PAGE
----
NHS workers demand 3.9% pay rise
Unions representing nurses and other NHS staff have written to the chancellor to demand a 3.9% pay rise and an extra £800 to make up for the “cut” they have seen in recent years.
Fourteen unions have joined together to ask for the increase, saying pay has fallen by 15% since 2010 once inflation is taken into account.
They said it was unfair ministers had selectively lifted the cap by agreeing a rise for police and prison officers.
The unions have over a million members.
But the British Medical Association, the doctors’ union, has not put its name to the letter, which has also been sent to the devolved nations.
In it, the unions argue that increasing pay would help tackle the shortages of staff being seen in the health service.
Earlier this year, research by the Royal College of Nursing suggested there were 40,000 posts unfilled – one in nine of the total.
The cost of the pay rise, which the unions want implemented across the UK from next year, would total £2.5bn.
It comes after ministers agreed to give police officers a 1% rise plus a 1% bonus, with prison officers getting a 1.7% rise – both funded from existing budgets.
The health unions, which represent a wide range of staff including nurses, midwifes, cleaners, porters, pharmacists, paramedics and dental technicians, said that still represented a pay cut.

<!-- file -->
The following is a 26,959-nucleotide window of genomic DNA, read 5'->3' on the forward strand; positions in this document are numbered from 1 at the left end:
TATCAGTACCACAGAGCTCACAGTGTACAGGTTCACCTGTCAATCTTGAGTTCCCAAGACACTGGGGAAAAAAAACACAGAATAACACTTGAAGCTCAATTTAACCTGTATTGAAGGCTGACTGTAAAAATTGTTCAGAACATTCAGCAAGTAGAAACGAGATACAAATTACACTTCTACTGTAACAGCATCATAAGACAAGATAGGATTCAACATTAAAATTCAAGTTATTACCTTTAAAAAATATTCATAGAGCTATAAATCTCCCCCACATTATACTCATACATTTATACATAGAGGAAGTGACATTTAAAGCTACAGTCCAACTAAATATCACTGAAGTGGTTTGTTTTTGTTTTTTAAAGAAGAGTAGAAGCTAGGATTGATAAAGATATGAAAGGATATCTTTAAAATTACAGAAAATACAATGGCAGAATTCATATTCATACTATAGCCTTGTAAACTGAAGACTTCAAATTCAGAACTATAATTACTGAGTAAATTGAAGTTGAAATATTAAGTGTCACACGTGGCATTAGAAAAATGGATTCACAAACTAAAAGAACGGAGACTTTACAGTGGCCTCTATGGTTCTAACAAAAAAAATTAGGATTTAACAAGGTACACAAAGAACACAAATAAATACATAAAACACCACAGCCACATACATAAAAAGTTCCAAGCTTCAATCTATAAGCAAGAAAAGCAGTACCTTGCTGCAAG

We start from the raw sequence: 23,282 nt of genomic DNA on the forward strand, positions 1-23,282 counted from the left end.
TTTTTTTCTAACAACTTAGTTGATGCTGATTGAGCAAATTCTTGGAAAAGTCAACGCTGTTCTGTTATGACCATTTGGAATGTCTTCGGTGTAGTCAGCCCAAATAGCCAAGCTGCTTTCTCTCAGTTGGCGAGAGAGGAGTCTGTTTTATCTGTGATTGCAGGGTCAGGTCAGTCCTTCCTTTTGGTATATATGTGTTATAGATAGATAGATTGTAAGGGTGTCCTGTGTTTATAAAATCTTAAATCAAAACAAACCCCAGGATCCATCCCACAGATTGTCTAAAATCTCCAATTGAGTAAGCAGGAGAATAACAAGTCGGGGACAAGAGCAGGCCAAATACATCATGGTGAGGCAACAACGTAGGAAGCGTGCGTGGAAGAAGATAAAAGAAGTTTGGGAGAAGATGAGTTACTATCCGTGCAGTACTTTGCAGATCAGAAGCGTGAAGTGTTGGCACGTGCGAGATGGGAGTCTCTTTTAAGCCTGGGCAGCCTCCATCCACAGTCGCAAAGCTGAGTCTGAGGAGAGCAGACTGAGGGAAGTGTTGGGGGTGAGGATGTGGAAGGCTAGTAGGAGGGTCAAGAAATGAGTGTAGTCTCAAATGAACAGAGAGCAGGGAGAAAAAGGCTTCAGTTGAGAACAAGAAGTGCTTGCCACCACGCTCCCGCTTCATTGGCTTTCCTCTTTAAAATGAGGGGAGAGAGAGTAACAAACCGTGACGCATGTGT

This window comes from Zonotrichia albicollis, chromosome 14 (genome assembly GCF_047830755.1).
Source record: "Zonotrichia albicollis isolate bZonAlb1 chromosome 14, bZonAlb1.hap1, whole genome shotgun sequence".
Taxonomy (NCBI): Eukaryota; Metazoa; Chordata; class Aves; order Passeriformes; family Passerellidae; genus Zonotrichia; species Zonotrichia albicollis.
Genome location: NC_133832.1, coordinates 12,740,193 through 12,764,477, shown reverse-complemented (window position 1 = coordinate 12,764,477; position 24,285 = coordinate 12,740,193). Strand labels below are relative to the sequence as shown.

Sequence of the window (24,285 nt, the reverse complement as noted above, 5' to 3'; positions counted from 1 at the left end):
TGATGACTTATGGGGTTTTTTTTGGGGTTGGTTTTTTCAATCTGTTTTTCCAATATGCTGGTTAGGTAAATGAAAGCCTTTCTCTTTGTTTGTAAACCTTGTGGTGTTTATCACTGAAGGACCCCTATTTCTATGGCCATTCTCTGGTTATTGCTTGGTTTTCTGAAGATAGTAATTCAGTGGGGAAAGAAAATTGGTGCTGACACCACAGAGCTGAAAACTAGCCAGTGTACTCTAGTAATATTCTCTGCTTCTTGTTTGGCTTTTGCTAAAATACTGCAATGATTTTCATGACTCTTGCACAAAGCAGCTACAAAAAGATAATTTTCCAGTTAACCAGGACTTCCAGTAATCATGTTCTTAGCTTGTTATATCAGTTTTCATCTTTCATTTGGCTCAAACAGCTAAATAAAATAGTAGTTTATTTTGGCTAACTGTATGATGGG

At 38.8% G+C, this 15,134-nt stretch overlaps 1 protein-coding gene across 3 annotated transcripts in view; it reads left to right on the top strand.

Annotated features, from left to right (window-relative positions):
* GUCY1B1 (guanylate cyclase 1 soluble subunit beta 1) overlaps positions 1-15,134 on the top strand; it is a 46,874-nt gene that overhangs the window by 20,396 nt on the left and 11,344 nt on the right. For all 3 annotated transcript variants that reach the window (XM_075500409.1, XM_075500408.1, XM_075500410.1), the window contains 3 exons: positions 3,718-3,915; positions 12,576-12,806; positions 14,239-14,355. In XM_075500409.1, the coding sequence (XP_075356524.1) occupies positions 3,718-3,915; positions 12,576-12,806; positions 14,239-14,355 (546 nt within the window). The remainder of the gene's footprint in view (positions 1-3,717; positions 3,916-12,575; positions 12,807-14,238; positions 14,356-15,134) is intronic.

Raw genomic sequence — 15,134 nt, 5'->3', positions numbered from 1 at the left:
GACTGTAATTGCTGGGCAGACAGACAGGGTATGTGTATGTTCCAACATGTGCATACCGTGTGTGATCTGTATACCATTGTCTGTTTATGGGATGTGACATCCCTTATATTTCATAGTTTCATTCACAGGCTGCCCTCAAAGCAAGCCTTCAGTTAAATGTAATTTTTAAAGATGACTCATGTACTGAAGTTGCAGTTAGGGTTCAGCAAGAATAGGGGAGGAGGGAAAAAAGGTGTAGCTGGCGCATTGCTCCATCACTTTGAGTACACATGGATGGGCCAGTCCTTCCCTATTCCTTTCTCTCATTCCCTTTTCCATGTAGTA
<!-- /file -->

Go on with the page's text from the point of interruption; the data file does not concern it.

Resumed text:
Since 2010, pay has been frozen and then capped at 1% for public sector workers.
Unison head of health Sara Gorton said: “Health workers have gone without a proper pay rise for far too long.
“Their wages continue to fall behind inflation as food and fuel bills, housing and transport costs rise.”
RCN general secretary Janet Davies said it was important the money to pay for the rise would have to be found by the Treasury rather than taken from the NHS budget.
“When ministers hold pay down, it drives too many nurses out of the NHS,” she added.
A government spokeswoman said: “Public sector workers, including NHS staff, do a fantastic job, and the government is committed to ensuring they can continue to deliver world-class public services.
“The government will continue to ensure that the overall package is fair while also being affordable to taxpayers as a whole.”
She added next year’s pay award would be “discussed and agreed” as part of the Budget process and through the official pay review bodies and would be “set out in due course”.
Read more: http://www.bbc.co.uk/news/health-41274088